CHELAN – Hospital board commissioners heard a variety of special reports from staff and contractors during their regular board meeting, Tuesday, Feb. 27, inside the board room at Lake Chelan Community Hospital & Clinics (LCCHC). Reports presented to the board included a quality improvement plan, fourth quarter safety dashboard and monthly departmental reports, however, of the many reports provided, much of the discussion revolved around informational updates concerning the hospital’s new facility.
Leading into the session’s agenda was an update from Project Manager Kris Paulson, of Collins Woerman. Paulson spoke to the progress made on the architectural/planning aspect of the build of the hospital’s new facilities at Apple Blossom Center, highlighting departmental patient flows and milestones accomplished in the pre-design stages to date. Beginning in September of 2017, the team initially identified critical success factors for the hospital, which included maintaining a close-knit culture that reaches across roles and departments and designing to anticipate patient and family needs throughout their experience. “It’s good that we reflect back to these and see how the project is progressing,” Paulson added, “as it (the project) relates in tying back to these critical success factors.”
As a result of discussions during the last two pre-design stages, Paulson said they were able to identify where parts of the build could increase. Part of the increase in functionality of the campus included the idea of coupling the clinic in with the hospital, while meeting the square footage needs of both facilities. “We believe we’ve come to that opportunity to be able to make that a realization,” he announced to hospital board members and staff. LCCHC CEO Kevin Abel suggested “it will allow for a multi-disciplinary approach and a more modern clinic practice overall,” then adding, “I think the benefits are huge for us.”
In a follow-up interview with Lake Chelan Mirror staff, LCCHC CEO Kevin Abel explained the intent with the inclusion of the clinic at the new hospital. “What we’re looking at doing,” he explained, “We’re looking at an option of locating (the administrative offices) down at the currently leased space,” where the clinic is currently located downtown, he explained, “then having the clinic up at the hospital. What that does is reduce duplication of things like lab and radiology, it brings the physicians really close to the patients up there so they’re able to round much easier.” The placement of the clinic will also relieve some of the strain currently on materials management, which drives supplies to the clinic and back to the hospital every day. “So, we’re looking at the possibility of doing that,” Abel stated, “but one of the first things you have to do is to find the square footage and can you kind of trade those two areas out and make it work within the budget.” The square footages have been defined, as have the minimums that could be done to pull off the office switch, he said, but “we still have to wait for Bouten (Construction) to come back with a financial analysis before the commissioner really puts their stamp on it and says for sure this is what we’re doing.” It’s safe to say, however, that the decision for the clinic placement is heading that way, Abel concluded, and is being seriously evaluated and contemplated.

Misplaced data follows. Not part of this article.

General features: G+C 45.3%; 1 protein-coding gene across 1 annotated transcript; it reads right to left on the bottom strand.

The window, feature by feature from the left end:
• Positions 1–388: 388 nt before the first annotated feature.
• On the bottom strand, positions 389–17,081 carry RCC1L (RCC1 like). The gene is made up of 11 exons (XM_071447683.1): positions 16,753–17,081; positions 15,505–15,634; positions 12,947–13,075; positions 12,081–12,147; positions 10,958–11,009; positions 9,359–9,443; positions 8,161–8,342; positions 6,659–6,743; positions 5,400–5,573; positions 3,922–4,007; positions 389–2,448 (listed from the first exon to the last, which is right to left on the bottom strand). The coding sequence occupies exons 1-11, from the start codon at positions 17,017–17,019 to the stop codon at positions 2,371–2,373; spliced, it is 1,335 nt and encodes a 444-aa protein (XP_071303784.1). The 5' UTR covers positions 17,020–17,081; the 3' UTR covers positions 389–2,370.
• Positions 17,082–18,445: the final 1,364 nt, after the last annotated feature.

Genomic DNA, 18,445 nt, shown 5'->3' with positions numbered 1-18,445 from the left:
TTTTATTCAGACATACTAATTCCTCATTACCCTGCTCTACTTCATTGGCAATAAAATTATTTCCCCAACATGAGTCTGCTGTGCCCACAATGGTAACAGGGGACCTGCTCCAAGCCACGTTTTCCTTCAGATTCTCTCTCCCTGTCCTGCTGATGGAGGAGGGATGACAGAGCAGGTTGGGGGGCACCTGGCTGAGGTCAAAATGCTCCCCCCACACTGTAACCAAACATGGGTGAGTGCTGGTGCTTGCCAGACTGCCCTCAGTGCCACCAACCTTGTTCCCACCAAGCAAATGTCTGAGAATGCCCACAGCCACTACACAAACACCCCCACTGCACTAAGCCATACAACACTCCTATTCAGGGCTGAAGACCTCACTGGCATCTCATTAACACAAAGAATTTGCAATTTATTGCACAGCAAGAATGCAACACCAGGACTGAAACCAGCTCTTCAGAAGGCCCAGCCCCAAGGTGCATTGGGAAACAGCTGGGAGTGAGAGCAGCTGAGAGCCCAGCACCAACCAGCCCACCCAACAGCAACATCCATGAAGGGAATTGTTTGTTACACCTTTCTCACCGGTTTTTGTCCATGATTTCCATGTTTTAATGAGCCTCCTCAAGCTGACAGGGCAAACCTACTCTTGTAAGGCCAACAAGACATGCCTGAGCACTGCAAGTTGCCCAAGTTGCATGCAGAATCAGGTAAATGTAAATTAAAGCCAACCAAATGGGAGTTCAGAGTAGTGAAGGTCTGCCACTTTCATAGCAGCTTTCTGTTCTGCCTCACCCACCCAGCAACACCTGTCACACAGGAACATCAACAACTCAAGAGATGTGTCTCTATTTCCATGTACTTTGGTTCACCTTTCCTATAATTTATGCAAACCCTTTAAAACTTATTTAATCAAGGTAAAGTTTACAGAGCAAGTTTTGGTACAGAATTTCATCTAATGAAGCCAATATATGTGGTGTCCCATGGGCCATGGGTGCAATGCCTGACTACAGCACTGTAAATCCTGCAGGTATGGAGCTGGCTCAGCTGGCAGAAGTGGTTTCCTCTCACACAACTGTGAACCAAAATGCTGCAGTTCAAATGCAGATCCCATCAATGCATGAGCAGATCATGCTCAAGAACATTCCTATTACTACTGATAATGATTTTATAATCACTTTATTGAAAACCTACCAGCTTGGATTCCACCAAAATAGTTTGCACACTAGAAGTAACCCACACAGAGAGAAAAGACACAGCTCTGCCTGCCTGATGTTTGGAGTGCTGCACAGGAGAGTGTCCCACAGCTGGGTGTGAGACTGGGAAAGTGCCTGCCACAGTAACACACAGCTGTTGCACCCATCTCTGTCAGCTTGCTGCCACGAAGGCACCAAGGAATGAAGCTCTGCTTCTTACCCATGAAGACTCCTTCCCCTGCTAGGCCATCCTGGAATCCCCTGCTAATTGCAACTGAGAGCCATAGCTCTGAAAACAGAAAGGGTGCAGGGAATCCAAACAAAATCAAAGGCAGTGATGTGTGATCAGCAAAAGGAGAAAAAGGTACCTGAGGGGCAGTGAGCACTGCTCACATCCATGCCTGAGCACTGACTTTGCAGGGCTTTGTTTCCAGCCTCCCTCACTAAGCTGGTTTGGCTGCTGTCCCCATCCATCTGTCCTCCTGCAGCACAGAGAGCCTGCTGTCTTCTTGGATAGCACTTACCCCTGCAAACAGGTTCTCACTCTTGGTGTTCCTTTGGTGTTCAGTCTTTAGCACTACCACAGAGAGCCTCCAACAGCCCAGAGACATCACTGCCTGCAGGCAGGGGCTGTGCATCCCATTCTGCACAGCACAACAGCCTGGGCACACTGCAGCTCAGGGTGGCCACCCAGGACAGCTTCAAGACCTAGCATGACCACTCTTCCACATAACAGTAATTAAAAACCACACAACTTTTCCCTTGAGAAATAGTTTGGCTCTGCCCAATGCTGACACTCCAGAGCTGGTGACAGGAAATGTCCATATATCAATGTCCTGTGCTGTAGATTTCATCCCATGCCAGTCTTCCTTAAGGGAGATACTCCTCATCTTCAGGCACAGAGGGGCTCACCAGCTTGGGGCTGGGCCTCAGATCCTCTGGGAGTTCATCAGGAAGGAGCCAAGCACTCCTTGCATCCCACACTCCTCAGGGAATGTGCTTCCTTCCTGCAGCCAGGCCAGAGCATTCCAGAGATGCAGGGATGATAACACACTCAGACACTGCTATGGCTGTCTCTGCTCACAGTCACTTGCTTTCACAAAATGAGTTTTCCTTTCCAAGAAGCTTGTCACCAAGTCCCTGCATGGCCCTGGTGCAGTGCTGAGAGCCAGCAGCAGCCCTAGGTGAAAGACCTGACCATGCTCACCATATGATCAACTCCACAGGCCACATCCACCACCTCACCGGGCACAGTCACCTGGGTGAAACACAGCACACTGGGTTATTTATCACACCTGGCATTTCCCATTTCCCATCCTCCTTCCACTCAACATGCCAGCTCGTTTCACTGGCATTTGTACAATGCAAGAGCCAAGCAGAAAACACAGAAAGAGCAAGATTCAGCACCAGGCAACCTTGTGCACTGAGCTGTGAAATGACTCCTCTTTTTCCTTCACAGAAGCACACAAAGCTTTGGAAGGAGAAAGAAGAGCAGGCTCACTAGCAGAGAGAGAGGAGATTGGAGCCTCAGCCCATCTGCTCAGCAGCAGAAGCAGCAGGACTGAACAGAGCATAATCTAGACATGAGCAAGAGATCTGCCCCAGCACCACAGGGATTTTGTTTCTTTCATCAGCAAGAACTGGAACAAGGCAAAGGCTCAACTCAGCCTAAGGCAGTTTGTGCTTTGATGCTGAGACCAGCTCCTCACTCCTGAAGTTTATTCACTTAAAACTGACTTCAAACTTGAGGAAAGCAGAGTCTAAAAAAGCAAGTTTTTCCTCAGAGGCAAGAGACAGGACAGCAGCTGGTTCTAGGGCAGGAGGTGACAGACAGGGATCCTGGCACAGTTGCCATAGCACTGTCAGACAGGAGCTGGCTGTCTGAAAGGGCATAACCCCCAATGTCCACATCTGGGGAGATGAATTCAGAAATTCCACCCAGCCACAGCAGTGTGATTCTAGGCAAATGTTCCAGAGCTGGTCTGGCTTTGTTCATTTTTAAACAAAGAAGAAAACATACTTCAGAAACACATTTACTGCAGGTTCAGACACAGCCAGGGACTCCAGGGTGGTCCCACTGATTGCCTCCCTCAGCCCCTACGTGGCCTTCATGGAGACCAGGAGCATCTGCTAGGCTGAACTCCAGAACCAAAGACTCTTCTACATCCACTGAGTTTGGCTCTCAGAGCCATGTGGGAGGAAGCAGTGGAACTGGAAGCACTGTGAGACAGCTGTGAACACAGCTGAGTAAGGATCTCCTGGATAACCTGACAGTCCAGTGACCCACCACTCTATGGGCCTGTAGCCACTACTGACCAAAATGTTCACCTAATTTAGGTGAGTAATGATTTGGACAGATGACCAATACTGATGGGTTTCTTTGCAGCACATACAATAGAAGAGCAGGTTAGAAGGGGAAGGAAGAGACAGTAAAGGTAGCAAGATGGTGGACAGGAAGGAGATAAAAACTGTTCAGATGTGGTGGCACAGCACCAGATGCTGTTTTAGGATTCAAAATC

Next steps for Collins Woerman is the schematic design phase said Paulson in conclusion of his update. “That’s where we start looking at the actual design elements of the facility,” he explained, “taking the next step to those departmental adjacencies that we are starting to work through with the clientele and looking at this site and how the campus can be developed from a design perspective and operational perspective.”
Joe Thompson, with LCCHC, next presented the idea of hiring professional equipment planners in preparation for the transferring of equipment into the new building once completed.
“We’ve looked at a number of opportunities with equipment planners,” he began, “from bringing equipment planners in to providing a full-service, do everything for us … to us being more involved.” Being more involved would save the hospital money, save time and “bring us into the playing field a little bit more,” he emphasized to the board members, “that’s the plan I chose.” This type of service would help the hospital during the transporting of equipment between the old and new hospital and would include capturing the full inventory of the full hospital, he explained, “we’ve been managing that, we have some historical databases that have been worked with over a number of years, and this is an opportunity to really capture those, get them cleaned up, get them tidy, and get them over to the new building.” Thompson recommended hiring Mitchell Planning, out of Portland, Oregon, who has worked with a number of other critical access hospitals. In comparison to other companies that preferred to take over the project rather than work together on the project, Mitchell Planning “joins forces” and steps in to help out when we need it, then steps aside, he explained, which will save the hospital a lot of money and time doing it that way. The cost for Mitchell Planning’s services is a firm base cost of $45,000, but not to exceed $50,000, which is covered within the hospital’s building budget under soft costs. The board approved moving forward with contracting Mitchell Planning for equipment services.
The LCCHC board of commissioners meet every fourth Tuesday of the month, beginning at 1:30 p.m. inside the board room at the hospital. March’s meeting, however has been moved up a week due to a rural hospital conference, and will instead take place Tuesday, March 20.
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